Village Passes Parking Ticket, Massage Parlor Laws

New measures designed to enforce parking tickets; ban unlicensed massage parlors.

The Farmingdale Village Board of Trustees passed the first local law of the new year, amending chapter 98 of the current vehicle and traffic code to allow penalties and judgements against unpaid parking tickets.

After 540 days any and all outstanding fines and penalties will be reduced to a judgement. All cost and fees related to preparing and filing for the judgement will be added to the cost of the unpaid fine. The code change mirrors New York State's traffic law. 

"Right now if you don't pay your parking ticket virtually nothing happens to you…We're not collecting our fair share of parking tickets and other tickets because there is no penalty," said Mayor Ralph Ekstrand, who said the violators will be notified with six letters before a final judgement is filed.

The judgements will be filed in both Nassau and Suffolk County and prevent offenders from securing loans in their name.

"This is going to help us. This is going to put due process in place," said Trustee Thomas Ryan. 

Massage Parlor Local Law

The local law created to prevent massage therapists who are not licensed and registered by the Department of Education from operating in the Village was passed Monday night.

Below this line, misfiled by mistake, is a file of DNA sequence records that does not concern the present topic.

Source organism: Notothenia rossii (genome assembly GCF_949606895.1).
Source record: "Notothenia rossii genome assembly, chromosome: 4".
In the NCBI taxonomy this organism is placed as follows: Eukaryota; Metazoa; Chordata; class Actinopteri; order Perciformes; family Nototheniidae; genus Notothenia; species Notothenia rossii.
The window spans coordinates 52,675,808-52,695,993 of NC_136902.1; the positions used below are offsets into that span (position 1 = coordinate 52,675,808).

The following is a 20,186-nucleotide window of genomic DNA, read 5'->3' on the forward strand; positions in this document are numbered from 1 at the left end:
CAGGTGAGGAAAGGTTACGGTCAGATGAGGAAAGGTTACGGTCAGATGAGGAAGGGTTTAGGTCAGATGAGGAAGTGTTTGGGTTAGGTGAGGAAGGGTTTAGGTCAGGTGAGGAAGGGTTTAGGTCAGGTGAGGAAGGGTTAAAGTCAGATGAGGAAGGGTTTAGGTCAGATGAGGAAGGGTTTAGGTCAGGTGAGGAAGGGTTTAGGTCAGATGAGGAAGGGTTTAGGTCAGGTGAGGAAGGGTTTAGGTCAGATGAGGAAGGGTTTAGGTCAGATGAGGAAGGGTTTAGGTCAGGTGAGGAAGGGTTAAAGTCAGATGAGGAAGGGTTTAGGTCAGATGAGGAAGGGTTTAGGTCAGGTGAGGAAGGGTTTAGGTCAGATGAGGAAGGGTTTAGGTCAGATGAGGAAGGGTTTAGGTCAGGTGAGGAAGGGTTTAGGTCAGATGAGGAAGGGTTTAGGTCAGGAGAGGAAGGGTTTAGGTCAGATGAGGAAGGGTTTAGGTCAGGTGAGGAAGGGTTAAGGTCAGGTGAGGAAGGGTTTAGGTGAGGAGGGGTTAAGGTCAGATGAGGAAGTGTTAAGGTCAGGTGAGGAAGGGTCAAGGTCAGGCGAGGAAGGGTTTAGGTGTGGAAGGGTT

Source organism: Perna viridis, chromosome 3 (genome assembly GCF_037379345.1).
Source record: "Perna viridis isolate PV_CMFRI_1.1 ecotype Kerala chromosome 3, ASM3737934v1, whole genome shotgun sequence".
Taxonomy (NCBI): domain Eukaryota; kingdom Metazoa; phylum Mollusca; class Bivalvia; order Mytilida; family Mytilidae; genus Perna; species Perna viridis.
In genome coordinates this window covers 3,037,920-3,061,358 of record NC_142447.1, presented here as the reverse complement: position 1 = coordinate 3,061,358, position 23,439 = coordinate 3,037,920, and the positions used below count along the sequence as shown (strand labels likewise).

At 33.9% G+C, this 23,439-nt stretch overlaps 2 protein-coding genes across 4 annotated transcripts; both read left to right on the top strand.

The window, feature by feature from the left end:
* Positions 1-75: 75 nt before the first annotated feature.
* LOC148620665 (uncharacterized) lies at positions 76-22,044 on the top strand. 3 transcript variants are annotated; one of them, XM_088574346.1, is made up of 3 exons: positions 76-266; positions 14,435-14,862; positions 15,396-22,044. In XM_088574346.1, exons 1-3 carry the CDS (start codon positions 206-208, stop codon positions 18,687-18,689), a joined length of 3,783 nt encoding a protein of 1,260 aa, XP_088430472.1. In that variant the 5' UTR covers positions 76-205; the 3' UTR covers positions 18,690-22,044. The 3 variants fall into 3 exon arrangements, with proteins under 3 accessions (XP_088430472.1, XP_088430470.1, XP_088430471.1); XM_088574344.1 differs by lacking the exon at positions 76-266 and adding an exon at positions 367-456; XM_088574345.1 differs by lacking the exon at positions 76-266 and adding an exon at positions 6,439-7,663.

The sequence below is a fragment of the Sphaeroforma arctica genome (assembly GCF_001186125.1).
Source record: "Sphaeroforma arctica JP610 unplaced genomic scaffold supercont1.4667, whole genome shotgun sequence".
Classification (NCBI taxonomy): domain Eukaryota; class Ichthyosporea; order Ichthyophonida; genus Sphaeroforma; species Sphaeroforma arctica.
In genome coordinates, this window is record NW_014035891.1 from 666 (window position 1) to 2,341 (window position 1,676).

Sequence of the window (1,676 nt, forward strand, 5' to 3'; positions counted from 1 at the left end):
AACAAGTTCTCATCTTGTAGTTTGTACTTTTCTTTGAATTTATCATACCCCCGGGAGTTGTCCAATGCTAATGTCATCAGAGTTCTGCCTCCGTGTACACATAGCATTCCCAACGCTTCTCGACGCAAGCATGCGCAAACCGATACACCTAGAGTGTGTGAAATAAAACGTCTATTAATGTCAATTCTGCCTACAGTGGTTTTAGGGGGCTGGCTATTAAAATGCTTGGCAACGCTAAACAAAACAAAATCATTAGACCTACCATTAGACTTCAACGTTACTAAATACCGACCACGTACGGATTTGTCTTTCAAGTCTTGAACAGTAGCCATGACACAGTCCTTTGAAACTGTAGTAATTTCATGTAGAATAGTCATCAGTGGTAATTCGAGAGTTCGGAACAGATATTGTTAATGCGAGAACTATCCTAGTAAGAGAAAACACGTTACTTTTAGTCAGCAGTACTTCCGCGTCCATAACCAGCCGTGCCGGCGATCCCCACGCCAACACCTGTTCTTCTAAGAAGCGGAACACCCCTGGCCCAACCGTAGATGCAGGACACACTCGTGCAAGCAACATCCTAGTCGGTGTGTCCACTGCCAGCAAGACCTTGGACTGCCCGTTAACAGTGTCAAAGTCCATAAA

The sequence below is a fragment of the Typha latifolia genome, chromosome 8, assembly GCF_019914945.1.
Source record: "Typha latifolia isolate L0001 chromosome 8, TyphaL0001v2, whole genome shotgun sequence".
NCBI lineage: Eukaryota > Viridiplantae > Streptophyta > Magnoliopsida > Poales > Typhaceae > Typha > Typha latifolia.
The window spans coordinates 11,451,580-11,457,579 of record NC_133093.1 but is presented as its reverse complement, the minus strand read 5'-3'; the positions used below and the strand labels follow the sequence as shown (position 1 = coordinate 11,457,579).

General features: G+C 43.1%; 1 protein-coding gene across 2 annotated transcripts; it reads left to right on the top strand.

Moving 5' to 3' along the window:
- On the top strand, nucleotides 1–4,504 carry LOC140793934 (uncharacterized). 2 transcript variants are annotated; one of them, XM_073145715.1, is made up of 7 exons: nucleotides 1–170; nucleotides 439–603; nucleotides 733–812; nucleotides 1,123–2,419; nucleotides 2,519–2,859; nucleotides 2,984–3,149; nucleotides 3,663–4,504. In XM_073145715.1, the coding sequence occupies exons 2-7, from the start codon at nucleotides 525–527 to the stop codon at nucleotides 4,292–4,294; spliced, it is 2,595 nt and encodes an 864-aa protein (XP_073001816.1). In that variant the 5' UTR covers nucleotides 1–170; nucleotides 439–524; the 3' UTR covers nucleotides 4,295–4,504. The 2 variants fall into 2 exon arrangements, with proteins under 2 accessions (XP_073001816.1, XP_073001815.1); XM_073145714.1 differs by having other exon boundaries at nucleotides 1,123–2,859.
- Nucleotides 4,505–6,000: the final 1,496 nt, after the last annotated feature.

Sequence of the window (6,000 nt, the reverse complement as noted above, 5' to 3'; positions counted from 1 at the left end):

Farmingdale resident Marie Freiss, a licensed massage therapist, said she was excited to see the village going after unlicensed therapists but feels the board is treating professionals in her field unfairly.

"I feel we are being penalized and set aside from the other health care professionals. I feel that as a massage therapist I am being penalized because people who do unlawful things do it under the guise of being a massage parlor," she said. 

Code enforcements officers can now demand massage therapists to present their New York State licenses. The law also requires therapists to obtain a license, free of charge, through the Village.

Ekstrand said businesses operating prior to the law's creation are not unassailable.

"We now can go in and our code enforcement can inspect them and they have to conform to the law…We can now go after them with some teeth," he said. 

The next board meeting with public comment will be held at Village Hall on Feb. 4 at 8 p.m.

Peter Friend December 22, 2013 at 03:46 PM
Collecting "fair share" of parking tickets? How about collecting share of "fair" parking tickets? that means not being deceptive and predatory You know tickets written where there are no signs stating any parking restrictions, writing tickets a minute after being over. If your ticketing processing was fair, and your restrictions were properly posted. You'd get revenue quicker, but less because people will follow the local restrictions


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